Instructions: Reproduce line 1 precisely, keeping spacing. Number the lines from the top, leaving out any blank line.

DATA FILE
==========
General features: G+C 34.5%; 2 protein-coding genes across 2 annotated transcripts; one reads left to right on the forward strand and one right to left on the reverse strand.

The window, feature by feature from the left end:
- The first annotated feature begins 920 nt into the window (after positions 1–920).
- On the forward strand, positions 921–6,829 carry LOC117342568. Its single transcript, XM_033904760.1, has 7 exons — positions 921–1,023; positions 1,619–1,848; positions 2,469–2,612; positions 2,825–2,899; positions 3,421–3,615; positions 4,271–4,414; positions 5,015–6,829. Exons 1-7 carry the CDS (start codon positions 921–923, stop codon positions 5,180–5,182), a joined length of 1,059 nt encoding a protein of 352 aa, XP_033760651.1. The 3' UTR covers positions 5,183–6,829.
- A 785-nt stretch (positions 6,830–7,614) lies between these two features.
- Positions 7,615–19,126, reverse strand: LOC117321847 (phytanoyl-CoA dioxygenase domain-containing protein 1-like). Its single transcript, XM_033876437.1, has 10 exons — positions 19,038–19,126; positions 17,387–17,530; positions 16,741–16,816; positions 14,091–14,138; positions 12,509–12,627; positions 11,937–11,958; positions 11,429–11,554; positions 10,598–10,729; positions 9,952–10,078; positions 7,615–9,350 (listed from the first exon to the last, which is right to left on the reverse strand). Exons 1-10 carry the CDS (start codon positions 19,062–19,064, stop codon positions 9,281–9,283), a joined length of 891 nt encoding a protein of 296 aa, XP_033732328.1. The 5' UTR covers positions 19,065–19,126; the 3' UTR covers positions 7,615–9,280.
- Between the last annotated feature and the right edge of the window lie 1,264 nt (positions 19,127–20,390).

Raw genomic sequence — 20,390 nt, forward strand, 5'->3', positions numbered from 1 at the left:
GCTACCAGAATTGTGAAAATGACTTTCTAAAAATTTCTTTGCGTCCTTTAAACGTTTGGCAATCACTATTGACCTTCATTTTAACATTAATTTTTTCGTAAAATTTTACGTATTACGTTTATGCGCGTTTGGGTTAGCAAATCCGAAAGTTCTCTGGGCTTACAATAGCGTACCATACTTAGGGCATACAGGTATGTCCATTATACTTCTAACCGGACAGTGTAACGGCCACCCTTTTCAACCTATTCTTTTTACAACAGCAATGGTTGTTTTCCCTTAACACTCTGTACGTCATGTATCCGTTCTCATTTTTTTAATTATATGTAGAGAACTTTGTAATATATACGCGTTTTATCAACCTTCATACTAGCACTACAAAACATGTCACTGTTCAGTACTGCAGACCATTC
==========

General features: G+C 34.5%; 2 protein-coding genes across 2 annotated transcripts; one reads left to right on the forward strand and one right to left on the reverse strand.